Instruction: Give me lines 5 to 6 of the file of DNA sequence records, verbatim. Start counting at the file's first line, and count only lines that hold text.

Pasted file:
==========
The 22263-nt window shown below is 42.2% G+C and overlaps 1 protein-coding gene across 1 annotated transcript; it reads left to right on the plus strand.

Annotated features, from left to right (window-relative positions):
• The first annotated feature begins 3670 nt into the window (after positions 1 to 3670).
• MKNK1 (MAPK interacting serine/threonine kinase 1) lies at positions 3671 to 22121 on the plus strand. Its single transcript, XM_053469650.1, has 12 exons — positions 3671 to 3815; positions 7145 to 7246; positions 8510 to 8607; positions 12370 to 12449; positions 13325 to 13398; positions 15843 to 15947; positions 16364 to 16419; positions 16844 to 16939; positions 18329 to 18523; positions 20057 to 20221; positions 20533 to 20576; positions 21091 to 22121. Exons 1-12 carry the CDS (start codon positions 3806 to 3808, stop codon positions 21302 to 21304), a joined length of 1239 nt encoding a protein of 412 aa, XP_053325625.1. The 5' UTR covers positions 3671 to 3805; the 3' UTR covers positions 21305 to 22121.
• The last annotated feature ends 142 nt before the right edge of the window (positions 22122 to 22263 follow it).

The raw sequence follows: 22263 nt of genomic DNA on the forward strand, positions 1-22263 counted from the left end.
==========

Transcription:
• The last annotated feature ends 142 nt before the right edge of the window (positions 22122 to 22263 follow it).

The raw sequence follows: 22263 nt of genomic DNA on the forward strand, positions 1-22263 counted from the left end.